Y Ddraig Goch, or the (Welsh) Red Dragon is heraldic symbol of Wales. Ddraig was a word that referred to leaders, but also dragons. Fun fact: Wales is the only place where you can find a synagogue with a red dragon protecting it. Geoffrey of Monmouth also used a red dragon for a prophecy about King Arthur.

Other Colors

Porffor (purple) is also from the Greek purpura, originally connected with pryffwn or superiority. The color has also been described as  was described as glasgoch (blue-red) or rhuddlesni (from rhuddglas (red-blue).

Pinc (Pink) used to be rhuddgoch (red-scarlet). Brown used to be gwrm, dulwyd, and many, many other words.

Oren is a modern term, probably evolved from Eurin (golden). It used to be melyngoch (yellow-red). They referred to the orange as a eurfal (aur-afal) or golden apple, and likely would refer to shiny orange things as euraid (golden).

Final Thoughts

I ended up thinking a lot about the English language and tonality and root words and phrases. What does PL- mean at the beginning of a word like "place", "play", or "plot"? Is there some relation between the vowels in words like "fall" and "full", and "cross" and "crass", or in the final consonants of "grip" and "grim"?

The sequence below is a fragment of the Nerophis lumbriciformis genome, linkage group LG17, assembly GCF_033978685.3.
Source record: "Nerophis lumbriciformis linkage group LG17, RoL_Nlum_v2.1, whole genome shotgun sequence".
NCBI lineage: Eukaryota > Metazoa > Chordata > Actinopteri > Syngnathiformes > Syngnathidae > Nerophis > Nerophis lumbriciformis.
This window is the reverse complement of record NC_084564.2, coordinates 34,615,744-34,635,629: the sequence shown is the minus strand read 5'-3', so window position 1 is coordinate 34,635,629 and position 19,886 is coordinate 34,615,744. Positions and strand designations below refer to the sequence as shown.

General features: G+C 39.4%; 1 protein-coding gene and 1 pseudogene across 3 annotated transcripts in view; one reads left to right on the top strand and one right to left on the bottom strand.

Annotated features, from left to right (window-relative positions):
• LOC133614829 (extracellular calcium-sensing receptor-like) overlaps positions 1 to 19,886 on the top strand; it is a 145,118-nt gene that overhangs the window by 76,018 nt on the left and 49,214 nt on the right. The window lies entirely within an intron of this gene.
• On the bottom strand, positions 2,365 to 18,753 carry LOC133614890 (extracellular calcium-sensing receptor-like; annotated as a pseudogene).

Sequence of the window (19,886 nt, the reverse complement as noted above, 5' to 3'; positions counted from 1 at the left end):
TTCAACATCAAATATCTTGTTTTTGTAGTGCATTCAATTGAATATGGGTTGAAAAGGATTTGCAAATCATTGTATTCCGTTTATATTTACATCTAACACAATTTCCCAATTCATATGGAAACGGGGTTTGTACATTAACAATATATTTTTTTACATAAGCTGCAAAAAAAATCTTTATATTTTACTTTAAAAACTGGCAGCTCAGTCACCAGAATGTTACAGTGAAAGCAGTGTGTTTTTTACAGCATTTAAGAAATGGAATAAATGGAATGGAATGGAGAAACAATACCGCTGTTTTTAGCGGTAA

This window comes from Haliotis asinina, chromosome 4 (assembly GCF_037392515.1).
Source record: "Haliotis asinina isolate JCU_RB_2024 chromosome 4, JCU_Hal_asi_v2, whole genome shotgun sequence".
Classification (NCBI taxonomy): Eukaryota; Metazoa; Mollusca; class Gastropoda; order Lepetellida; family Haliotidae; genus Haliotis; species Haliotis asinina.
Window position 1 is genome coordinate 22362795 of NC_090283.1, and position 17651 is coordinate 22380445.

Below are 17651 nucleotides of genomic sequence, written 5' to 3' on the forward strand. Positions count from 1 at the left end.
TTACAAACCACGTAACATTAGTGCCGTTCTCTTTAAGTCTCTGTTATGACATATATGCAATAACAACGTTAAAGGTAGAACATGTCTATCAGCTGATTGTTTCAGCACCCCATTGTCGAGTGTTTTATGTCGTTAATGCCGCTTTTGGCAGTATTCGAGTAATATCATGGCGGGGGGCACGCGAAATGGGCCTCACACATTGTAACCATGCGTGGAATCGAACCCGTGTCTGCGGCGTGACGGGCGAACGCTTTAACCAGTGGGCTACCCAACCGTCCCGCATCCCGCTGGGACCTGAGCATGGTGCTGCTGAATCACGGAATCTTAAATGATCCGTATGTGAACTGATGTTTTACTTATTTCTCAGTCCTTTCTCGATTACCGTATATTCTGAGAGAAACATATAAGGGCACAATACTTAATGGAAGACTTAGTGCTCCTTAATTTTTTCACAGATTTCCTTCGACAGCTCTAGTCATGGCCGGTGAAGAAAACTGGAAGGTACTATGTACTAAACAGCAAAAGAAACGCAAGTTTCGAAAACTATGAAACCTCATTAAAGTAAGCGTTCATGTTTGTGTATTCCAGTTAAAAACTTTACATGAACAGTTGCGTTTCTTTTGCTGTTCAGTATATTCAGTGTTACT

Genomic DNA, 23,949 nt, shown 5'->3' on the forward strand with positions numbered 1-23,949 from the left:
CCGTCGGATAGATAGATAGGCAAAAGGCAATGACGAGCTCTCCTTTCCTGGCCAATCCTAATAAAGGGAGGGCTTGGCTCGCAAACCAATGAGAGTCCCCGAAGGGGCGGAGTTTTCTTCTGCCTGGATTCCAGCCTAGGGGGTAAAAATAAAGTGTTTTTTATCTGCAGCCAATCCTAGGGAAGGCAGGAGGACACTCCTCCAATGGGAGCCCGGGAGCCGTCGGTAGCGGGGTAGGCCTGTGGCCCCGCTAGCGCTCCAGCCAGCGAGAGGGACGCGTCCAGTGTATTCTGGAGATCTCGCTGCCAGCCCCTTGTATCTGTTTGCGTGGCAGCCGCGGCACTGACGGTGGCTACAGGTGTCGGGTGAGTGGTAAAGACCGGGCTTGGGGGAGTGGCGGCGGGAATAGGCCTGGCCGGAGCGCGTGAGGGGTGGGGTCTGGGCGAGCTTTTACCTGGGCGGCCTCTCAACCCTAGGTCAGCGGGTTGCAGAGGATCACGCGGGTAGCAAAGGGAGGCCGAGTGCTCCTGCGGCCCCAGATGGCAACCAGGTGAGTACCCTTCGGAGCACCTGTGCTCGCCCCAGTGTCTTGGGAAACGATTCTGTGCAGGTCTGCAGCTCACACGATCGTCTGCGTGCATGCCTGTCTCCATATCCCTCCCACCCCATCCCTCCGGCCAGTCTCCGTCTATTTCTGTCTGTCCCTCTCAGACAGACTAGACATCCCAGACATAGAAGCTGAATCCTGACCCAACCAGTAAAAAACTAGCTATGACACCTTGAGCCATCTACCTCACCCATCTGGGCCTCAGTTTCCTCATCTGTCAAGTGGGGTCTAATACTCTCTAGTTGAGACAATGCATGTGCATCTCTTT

Even in the Welsh, I wondered if gwyn (white) was similar to the h-w-r white words I researched in Hebrew and Aramaic. Maybe the phoneme of GW- represents a version of the ḥeth. Older Welsh dictionaries seem to try to find connections with Hebrew words, but I didn't find their arguments very satisfying, but maybe that's because I actually speak that language.

The more I studied Welsh and the other Brythonic languages, the more I thought about the forced syncretism of cultures, but also how they attempted to keep their languages pure. I learned about their attempts to revitalize the languages and teach them to the new generations.

I learned how much I didn't know about another persecuted people. I also didn't know how a town in Wales banned Monty Python's Life of Brian because of the apparent blasphemy, and that the Welsh actress in it, Sue Jones-Davis, became the mayor of Aberystwyth, I'm assuming for the sole purpose of removing the ban.